Since her launch onto the music scene five years ago, Ellie Goulding has become one of the UK’s most successful artists. Largely propelled by an appearance on ‘Later… with Jools Holland’ in addition to winning the BBC Sound of 2010 poll, début album ‘Lights’ was a huge success, spawning six singles. Second album ‘Halcyon’ fared even better whilst the spectacular ‘Love Me Like You Do’, taken from the Fifty Shades of Grey soundtrack flew into Number One around the world earlier this year.
‘Delirium’ is far more of a pop effort than previous two albums. Whilst the eerie electro elements, reverberated vocals and scatty synths are still present, it’s far more upbeat in nature and is abundant with catchy pop hooks. An assortment of huge pop writers are present on the album, aiding Goulding in her venture into commercial Pop, including Ryan Tedder, Greg Kurstin, Max Martin, Carl Falk and Jim Eliot.
The pop-iest moments are the album’s forte. Greg Kurstin is enlisted as a writer on five tracks and each of these work beautifully. ‘Aftertaste’ is an exuberant track featuring shimmering synths, piano chords and funky guitar riffs. It’s still undoubtedly Goulding and her electro-pop but Kurstin’s production adds an extra dimension which transforms it into one of the album’s highlights. Similarly, ‘Don’t Panic’ is a pop/disco foot-stomper built around an oriental xylophone-like riff which is at times reminiscent of 80’s Madonna & Cyndi Lauper. ‘Something In The Way You Move’ is effortlessly catchy with funky bass riffs and melodic pop hooks whilst ‘Around U’ is somewhat bizarrely reminiscent of computer game music but is hugely enjoyable. It’s a breathy, synthpop track which could easily have been featured on début album ‘Lights’.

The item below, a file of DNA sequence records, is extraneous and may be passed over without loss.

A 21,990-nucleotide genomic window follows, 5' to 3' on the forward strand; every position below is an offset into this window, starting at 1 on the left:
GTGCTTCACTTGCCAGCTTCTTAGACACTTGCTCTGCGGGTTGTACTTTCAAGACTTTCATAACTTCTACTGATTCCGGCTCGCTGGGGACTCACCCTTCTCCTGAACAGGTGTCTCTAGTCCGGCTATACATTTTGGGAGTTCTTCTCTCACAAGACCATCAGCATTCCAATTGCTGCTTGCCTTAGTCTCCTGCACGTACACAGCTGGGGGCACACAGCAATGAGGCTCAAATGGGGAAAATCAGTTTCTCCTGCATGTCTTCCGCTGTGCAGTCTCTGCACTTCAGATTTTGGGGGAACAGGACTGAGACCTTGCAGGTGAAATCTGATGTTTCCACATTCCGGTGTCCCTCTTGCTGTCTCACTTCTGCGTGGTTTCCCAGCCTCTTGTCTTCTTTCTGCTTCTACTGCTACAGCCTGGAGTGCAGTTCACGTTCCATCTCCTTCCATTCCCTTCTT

The album also uses elements of gospel-music on a selection of tracks. ‘Holding on For Life’ is a prime example, featuring a gospel choir and house piano riffs to create a unique but triumphant fusion of gospel-house. ‘We Can’t Move To This’ is built around scatty vocal clips, evolving into a nineties-house-like track with bizarre pitch-moderated vocals. Sultry power-ballad ‘Love Me Like You Do’ is slotted in nicely into the middle of the album and is still a prodigious piece of pop perfection.
‘Keep On Dancing’ is a more assertive track featuring a catchy whistling hook, descending hollow synths and dance-pop percussion whilst ‘Codes’ is a superior version of ‘On My Mind’, utilising jittery synths, meticulously programmed beats and a hugely addictive chorus.
The album does lose focus at times. Lead single ‘On My Mind’ is by far one of the worst tracks on the record. Goulding’s attempt to fuse electro-pop with R&B results in a confused track on which trap drums and rap-like vocals fall flat. Similarly, whilst undoubtedly catchy, the repetition present in ‘Don’t Need Nobody’ is more irritating than enjoyable.
Towards the end, whilst maintaining the pop and electro-pop elements, Goulding revisits the folktronica she bought to prominence on début album ‘Lights’. This is particularly the case on ‘Lost and Found’ and ‘Devotion’, two slightly intense moments featuring acoustic guitars and shimmering piano chords but feature impressive electro breaks. Second single, the dark and emotive ‘Army’ is also loyal to Goulding’s signature sound and is particularly reminiscent of material on ‘Hacylon’. It’s a gorgeous pop ballad and a stand-out moment on the album. The album closes with ‘Scream It Out’, an epic arena-anthem track with a euphoric chorus.
At sixteen tracks and almost an hour long, ‘Delirium’ is incredibly long. An album of this length is always an audacious feat but it holds its own and is largely enjoyable.
A bold, effervescent album which remains loyal to Goulding’s signature sound but exhibits the courage to place a pop spin on it.
- Rating: 4/5.
- Highlights: Aftertaste, Something in the Way You Move, Codes, Love Me Like You Do, Don’t Panic, Army.
‘Delirium’ is available now on Polydor records.